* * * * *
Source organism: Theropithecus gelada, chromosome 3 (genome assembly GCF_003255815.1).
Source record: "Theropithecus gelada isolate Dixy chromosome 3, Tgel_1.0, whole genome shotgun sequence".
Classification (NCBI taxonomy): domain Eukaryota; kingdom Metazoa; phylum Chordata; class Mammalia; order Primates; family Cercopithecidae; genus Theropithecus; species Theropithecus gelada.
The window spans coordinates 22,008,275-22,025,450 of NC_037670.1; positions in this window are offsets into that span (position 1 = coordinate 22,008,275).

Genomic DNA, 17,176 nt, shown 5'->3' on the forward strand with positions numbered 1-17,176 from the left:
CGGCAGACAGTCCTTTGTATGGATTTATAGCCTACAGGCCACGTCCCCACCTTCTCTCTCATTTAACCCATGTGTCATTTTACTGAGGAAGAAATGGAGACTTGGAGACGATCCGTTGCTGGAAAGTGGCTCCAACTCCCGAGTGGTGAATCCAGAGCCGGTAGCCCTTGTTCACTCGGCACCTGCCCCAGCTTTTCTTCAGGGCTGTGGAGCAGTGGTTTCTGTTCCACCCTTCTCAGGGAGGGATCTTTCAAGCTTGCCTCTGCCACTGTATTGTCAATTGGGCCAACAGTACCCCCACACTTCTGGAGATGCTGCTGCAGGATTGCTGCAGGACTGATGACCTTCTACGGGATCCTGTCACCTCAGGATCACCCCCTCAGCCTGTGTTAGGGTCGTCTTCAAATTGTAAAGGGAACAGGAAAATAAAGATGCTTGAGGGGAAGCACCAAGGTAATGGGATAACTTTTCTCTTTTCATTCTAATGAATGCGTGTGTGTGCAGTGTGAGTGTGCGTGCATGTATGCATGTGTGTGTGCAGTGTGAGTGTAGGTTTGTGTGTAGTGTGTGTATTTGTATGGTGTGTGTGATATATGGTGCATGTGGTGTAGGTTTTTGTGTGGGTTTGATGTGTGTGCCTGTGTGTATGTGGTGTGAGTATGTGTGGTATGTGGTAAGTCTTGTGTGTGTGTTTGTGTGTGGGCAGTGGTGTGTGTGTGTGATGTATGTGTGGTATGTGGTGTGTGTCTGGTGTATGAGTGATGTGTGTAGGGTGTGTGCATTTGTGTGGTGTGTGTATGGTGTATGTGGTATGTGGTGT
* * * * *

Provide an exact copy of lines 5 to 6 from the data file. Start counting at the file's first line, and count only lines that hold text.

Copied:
Genomic DNA, 17,176 nt, shown 5'->3' on the forward strand with positions numbered 1-17,176 from the left:
CGGCAGACAGTCCTTTGTATGGATTTATAGCCTACAGGCCACGTCCCCACCTTCTCTCTCATTTAACCCATGTGTCATTTTACTGAGGAAGAAATGGAGACTTGGAGACGATCCGTTGCTGGAAAGTGGCTCCAACTCCCGAGTGGTGAATCCAGAGCCGGTAGCCCTTGTTCACTCGGCACCTGCCCCAGCTTTTCTTCAGGGCTGTGGAGCAGTGGTTTCTGTTCCACCCTTCTCAGGGAGGGATCTTTCAAGCTTGCCTCTGCCACTGTATTGTCAATTGGGCCAACAGTACCCCCACACTTCTGGAGATGCTGCTGCAGGATTGCTGCAGGACTGATGACCTTCTACGGGATCCTGTCACCTCAGGATCACCCCCTCAGCCTGTGTTAGGGTCGTCTTCAAATTGTAAAGGGAACAGGAAAATAAAGATGCTTGAGGGGAAGCACCAAGGTAATGGGATAACTTTTCTCTTTTCATTCTAATGAATGCGTGTGTGTGCAGTGTGAGTGTGCGTGCATGTATGCATGTGTGTGTGCAGTGTGAGTGTAGGTTTGTGTGTAGTGTGTGTATTTGTATGGTGTGTGTGATATATGGTGCATGTGGTGTAGGTTTTTGTGTGGGTTTGATGTGTGTGCCTGTGTGTATGTGGTGTGAGTATGTGTGGTATGTGGTAAGTCTTGTGTGTGTGTTTGTGTGTGGGCAGTGGTGTGTGTGTGTGATGTATGTGTGGTATGTGGTGTGTGTCTGGTGTATGAGTGATGTGTGTAGGGTGTGTGCATTTGTGTGGTGTGTGTATGGTGTATGTGGTATGTGGTGT